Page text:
The Bolivian ambassador to the United Nations, Sacha Sergio Llorenty Soliz, criticized the United States over its targeted military strikes on a Syrian airbase during a Security Council meeting Friday after the U.S. ambassador to the U.N., Nikki Haley, called out Bolivia for supporting the Assad regime.
Soliz held up an image of former Secretary of State Colin Powell speaking before the Security Council in 2003 to argue then-Iraqi leader Saddam Hussein was hiding weapons of mass destruction.
The ambassador then addressed the situation in Syria, quoting Bolivian President Evo Morales to say America's missile strikes on a Syrian airbase were "imperialistic."
"I'd like to repeat what was said by President Evo Morales this morning, and I quote, 'I believe and I feel, I hope I'm not mistaken, that chemical weapons in Syria are just an excuse for a military intervention. The unilateral actions are imperialistic actions. The USA is not interested in international law; they ignore it when it is inconvenient to them."
The U.S. military on Thursday night fired dozens of cruise missiles at a Syrian government airbase that Washington believes Syrian President Bashar al-Assad used to carry out Tuesday's deadly chemical weapon attack in northern Syria. The attack killed more than 100 Syrian civilians, including several children, and has drawn international outrage.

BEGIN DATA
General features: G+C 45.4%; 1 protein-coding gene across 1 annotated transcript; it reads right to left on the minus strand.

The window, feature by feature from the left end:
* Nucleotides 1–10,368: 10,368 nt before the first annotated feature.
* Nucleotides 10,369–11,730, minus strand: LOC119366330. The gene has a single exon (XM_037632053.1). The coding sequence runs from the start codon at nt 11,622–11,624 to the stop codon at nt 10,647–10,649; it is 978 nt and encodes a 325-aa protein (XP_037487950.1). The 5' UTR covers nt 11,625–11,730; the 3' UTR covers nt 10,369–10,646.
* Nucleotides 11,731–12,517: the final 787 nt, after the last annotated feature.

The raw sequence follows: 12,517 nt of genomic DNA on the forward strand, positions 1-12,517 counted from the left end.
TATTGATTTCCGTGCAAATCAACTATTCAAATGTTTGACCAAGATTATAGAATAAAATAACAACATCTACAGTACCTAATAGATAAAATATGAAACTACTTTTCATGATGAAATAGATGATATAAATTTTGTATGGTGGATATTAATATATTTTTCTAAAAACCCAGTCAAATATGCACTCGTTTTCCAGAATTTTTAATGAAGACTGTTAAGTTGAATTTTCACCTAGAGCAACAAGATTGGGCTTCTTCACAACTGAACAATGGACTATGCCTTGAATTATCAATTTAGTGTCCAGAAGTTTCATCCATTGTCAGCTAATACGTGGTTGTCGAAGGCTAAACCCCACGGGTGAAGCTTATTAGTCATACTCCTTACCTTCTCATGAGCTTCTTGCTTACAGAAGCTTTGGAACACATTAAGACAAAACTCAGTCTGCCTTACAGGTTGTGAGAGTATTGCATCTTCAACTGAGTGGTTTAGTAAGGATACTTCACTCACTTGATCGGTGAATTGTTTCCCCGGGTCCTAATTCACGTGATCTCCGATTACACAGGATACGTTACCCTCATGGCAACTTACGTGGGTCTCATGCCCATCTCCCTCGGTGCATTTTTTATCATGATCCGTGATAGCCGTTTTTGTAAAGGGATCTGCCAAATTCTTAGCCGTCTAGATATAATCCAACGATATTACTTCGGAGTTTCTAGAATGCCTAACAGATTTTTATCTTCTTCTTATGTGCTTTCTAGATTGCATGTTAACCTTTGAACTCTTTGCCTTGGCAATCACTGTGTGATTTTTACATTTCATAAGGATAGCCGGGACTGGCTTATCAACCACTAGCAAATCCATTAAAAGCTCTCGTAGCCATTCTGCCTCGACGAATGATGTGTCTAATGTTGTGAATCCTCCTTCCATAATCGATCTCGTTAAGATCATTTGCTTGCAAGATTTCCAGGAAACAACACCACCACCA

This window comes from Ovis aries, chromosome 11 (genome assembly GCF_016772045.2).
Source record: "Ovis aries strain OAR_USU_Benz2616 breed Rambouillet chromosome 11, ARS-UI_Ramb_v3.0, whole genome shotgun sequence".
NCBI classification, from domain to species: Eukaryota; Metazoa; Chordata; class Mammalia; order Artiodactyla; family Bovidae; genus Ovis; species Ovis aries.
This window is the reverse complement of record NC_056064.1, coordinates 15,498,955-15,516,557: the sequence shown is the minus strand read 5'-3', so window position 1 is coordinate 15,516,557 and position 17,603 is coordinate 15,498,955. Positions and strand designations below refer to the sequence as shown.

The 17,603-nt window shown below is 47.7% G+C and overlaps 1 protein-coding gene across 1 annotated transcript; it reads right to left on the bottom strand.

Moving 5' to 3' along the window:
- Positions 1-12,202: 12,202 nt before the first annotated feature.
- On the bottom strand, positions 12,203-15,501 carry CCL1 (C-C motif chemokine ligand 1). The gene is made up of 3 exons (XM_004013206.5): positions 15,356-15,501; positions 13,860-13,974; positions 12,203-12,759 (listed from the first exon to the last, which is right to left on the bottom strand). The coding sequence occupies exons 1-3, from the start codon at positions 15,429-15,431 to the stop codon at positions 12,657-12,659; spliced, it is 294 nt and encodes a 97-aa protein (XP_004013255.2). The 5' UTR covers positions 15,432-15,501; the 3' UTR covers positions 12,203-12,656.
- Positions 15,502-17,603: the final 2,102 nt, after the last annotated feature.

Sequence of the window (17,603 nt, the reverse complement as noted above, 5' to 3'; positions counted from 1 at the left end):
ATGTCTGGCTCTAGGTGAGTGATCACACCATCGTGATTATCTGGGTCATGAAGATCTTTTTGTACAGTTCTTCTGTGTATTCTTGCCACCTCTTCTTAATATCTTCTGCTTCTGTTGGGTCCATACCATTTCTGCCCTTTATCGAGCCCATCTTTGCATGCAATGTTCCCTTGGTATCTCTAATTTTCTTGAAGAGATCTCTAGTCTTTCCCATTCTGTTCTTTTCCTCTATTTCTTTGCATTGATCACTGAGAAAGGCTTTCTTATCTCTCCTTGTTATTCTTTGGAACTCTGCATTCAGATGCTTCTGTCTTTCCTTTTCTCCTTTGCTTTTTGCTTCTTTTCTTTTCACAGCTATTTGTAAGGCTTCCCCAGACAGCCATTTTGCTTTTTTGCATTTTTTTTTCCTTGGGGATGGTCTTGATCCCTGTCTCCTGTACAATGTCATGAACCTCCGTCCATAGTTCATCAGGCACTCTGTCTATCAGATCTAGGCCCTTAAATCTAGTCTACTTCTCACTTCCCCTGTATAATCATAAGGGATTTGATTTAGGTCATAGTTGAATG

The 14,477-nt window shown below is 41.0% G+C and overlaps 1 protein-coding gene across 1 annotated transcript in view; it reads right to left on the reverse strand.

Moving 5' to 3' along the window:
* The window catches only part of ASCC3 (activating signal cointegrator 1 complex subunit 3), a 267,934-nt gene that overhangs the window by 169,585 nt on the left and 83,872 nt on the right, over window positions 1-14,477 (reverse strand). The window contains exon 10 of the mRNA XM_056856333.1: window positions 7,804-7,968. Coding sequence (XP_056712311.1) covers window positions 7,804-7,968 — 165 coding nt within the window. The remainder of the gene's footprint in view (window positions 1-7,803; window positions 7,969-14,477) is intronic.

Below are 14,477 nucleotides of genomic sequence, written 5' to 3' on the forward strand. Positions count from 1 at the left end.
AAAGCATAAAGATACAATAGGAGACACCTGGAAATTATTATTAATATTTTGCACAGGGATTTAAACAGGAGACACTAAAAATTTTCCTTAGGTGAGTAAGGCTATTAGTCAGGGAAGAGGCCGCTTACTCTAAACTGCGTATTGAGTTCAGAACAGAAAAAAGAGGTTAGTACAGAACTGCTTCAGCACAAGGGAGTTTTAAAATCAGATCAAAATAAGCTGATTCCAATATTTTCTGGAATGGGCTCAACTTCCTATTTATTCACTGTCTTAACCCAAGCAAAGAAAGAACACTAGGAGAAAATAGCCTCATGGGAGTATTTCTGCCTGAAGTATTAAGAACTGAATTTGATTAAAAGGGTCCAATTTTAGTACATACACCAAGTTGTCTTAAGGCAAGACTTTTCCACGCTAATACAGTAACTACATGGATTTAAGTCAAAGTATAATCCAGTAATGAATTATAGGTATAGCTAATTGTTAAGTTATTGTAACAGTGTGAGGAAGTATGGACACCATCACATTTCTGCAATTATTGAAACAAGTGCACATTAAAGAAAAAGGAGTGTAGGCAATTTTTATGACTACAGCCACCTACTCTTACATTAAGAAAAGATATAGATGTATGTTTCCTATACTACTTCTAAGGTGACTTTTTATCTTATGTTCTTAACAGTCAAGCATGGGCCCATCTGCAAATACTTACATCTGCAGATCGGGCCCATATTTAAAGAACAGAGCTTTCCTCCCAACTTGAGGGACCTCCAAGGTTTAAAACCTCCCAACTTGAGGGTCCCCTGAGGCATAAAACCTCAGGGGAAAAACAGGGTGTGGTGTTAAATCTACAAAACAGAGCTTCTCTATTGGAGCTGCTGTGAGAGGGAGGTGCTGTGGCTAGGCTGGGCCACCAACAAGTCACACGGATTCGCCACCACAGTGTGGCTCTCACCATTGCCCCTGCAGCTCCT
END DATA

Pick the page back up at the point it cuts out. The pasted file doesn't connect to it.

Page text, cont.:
The United Kingdom's ambassador to the U.N., Matthew Rycroft, strongly backed America's actions and accused Soliz of being "more outraged at the United States than the Assad regime."
Bolivia has voiced its support for the Assad regime in the past, echoing Syrian government talking points that the Syrian leader is fighting terrorists in the country's six-year conflict.
"The United Kingdom supports the U.S. airstrike … because war crimes have consequences," Rycroft said, calling the military action "a proportionate response to unspeakable acts."
He also called Assad a "puppet dictator" whose ally Russia "sits here today humiliated by its inability to bring [the Syrian president] to heel."
Soliz's comments came after Haley denied a Bolivian request for a closed door emergency session of the Security Council to discuss the situation in Syria.
"This morning, Bolivia requested an emergency U.N. Security Council meeting to discuss the events in Syria. It asked for the discussion to be held in closed session," Haley said in a statement.
"The United States, as president of the council this month, decided the session would be held in the open," she continued. "Any country that chooses to defend the atrocities of the Syrian regime will have to do so in full public view, for all the world to hear."
Haley echoed her statement after the Security Council session when speaking to reporters.
Haley on decision to make UN Syria meeting open session: "If you're going to sit there and take up for Assad, you need to say it in public." pic.twitter.com/GELLB8uemK
— ABC News (@ABC) April 7, 2017